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Published On: Mon, Jun 22nd, 2015

Thomas More Society objects to Iowa Supeme Court allowing ‘webcam abortions’

The Iowa Supreme Court ruled that women in Iowa may secure medical abortion pills without an in-person examination by a physician. The Thomas More Society argued via amicus (friend of the court) brief that webcam abortions should be banned in the state.

At the same time, the Court rejected the contention that the Iowa Constitution provides a broader right to abortion than the United States Constitution, stating that both protect a “woman’s right to terminate her pregnancy to the same extent.”

There is nothing in the Iowa Constitution mentioning abortion and at the time of its ratification, abortion was consistently prohibited.

“We are deeply disappointed in the ruling,” said Matthew Heffron, who pointed out that 16 states have make active decisions to ban these “online” abortions. Heffron is a Thomas More Society-Omaha attorney and co-author of the amicus brief filed on behalf of the Catholic Medical Associations of Des Moines and the Quad Cities, Iowans for Life, and Women’s Choice Center in the Quad Cities. These organizations supported the Iowa Board of Medicine decision to ban webcam abortion which triggered the lawsuit by Planned Parenthood, in Planned Parenthood v. Iowa Board of Medicine.

Participants in the "March for life" walk along Concord Avenue in Knoxville, Tennessee,  photo Michael Stansberry via wikimedia commons

Participants in the “March for life” walk along Concord Avenue in Knoxville, Tennessee, photo Michael Stansberry via wikimedia commons

A webcam (or telemed) abortion is a procedure where a woman gets a chemical abortion when there is no doctor physically present. The patient consults with the doctor via webcam and the doctor remotely activates a drawer that opens to provide the woman with abortion drugs, such as the RU 486 pill.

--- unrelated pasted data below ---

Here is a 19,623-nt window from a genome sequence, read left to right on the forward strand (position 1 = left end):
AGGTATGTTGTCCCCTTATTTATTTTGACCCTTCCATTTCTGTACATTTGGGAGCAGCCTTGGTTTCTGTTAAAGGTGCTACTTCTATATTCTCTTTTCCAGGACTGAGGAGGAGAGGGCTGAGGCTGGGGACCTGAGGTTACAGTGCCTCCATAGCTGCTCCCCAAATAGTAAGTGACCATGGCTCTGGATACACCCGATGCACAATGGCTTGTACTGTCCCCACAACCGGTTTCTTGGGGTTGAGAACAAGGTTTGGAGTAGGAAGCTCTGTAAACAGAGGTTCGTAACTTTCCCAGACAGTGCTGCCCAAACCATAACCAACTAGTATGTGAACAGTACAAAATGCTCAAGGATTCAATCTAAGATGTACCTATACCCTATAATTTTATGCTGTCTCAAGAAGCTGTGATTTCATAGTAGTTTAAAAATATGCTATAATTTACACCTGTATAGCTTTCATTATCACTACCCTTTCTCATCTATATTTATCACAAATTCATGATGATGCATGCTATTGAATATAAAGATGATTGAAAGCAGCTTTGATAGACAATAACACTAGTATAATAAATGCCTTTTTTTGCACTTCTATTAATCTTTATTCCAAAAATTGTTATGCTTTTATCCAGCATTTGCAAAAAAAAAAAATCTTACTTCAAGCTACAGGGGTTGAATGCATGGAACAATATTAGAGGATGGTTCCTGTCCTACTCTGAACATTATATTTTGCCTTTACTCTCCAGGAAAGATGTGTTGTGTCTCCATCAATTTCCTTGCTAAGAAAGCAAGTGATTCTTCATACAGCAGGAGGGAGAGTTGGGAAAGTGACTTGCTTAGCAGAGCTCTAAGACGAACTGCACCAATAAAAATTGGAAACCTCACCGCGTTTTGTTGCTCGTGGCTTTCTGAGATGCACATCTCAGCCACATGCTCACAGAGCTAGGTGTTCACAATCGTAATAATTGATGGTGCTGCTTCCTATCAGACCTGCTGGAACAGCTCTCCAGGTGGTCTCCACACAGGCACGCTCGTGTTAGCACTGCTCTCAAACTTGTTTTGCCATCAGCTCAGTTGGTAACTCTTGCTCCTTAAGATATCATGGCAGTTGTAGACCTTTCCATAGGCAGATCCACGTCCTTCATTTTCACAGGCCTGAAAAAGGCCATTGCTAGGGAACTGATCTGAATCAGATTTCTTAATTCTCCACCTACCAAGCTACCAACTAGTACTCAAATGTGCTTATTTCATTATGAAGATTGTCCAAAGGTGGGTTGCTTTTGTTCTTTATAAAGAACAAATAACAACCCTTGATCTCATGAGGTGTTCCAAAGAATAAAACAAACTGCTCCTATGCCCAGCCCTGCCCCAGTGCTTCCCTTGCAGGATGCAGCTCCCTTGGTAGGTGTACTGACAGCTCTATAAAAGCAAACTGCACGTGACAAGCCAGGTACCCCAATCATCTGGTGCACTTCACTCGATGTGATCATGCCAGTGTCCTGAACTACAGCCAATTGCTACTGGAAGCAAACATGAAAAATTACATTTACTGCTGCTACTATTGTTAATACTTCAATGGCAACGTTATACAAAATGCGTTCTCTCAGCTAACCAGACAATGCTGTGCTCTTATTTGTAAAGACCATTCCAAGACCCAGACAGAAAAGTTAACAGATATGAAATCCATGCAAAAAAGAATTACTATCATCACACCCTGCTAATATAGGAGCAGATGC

“The Iowa legislature committed to the Iowa Board of Medicine, consisting primarily of physicians, the authority to establish a minimum standard of care for the medical profession,” explained Heffron. “The Board of Medicine considered all the evidence presented to it at public hearings and determined that the taking of abortion-inducing drugs require a physician’s presence.” Part of the evidence considered by the Board, although not commented on by the Court, was that the abortion-inducing drug involved, RU 486, had caused 14 deaths, 612 hospitalizations, 2,207 adverse events, and came with severe FDA warnings.

“However,” Heffron added, “the Court ruled in favor of Planned Parenthood’s claims, based on speculation, that the Board’s rule would make it difficult, although not impossible, for certain women to have abortions.”

The Iowa Supreme Court held that the standard of medical practice required by the physicians of the Board of Medicine “would make it more challenging for many women” who wish to have an abortion. Therefore, the Court determined the rule was unconstitutional because it placed an undue burden on the right to an abortion.

Tom Brejcha, president and chief counsel of the Thomas More Society expressed concern over this Iowa precedent. “The Iowa Supreme Court has approved a dangerous medical practice banned by sixteen other states,” he said. “There is a grave danger that telemed abortion may be assumed by abortion activists to render obsolete their need for on-site abortion providers across the country, greatly increasing the health risks for women who undergo medical abortions in remote areas.”

About the Thomas More Society

Thomas More Society is a national not-for-profit law firm that exists to restore respect in law for life, family, and religious liberty. Headquartered in Chicago, the Society fosters support for these causes by providing high quality pro bono legal services from local trial courts all the way to the United States Supreme Court. www.thomasmoresociety.org

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